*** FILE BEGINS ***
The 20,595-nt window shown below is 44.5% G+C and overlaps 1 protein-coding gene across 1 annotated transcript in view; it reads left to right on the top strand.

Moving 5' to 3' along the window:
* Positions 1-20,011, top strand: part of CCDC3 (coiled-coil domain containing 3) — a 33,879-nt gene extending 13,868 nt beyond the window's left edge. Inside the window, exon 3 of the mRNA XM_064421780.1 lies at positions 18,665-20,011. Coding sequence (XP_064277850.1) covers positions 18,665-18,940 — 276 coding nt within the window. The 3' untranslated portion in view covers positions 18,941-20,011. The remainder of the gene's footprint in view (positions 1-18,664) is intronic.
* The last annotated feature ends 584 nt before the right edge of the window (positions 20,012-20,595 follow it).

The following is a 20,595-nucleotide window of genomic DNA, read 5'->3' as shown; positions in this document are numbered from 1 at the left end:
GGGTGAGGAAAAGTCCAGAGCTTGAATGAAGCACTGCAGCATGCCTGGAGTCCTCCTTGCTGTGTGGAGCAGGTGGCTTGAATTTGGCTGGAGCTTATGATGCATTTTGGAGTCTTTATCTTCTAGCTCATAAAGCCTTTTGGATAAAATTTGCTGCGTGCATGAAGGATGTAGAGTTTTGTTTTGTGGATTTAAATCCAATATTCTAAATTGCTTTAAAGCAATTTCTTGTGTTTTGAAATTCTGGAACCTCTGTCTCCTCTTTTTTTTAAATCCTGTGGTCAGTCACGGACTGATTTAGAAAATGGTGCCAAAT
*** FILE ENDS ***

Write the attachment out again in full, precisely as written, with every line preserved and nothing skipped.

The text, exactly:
The 20,595-nt window shown below is 44.5% G+C and overlaps 1 protein-coding gene across 1 annotated transcript in view; it reads left to right on the top strand.

Moving 5' to 3' along the window:
* Positions 1-20,011, top strand: part of CCDC3 (coiled-coil domain containing 3) — a 33,879-nt gene extending 13,868 nt beyond the window's left edge. Inside the window, exon 3 of the mRNA XM_064421780.1 lies at positions 18,665-20,011. Coding sequence (XP_064277850.1) covers positions 18,665-18,940 — 276 coding nt within the window. The 3' untranslated portion in view covers positions 18,941-20,011. The remainder of the gene's footprint in view (positions 1-18,664) is intronic.
* The last annotated feature ends 584 nt before the right edge of the window (positions 20,012-20,595 follow it).

The following is a 20,595-nucleotide window of genomic DNA, read 5'->3' as shown; positions in this document are numbered from 1 at the left end:
GGGTGAGGAAAAGTCCAGAGCTTGAATGAAGCACTGCAGCATGCCTGGAGTCCTCCTTGCTGTGTGGAGCAGGTGGCTTGAATTTGGCTGGAGCTTATGATGCATTTTGGAGTCTTTATCTTCTAGCTCATAAAGCCTTTTGGATAAAATTTGCTGCGTGCATGAAGGATGTAGAGTTTTGTTTTGTGGATTTAAATCCAATATTCTAAATTGCTTTAAAGCAATTTCTTGTGTTTTGAAATTCTGGAACCTCTGTCTCCTCTTTTTTTTAAATCCTGTGGTCAGTCACGGACTGATTTAGAAAATGGTGCCAAAT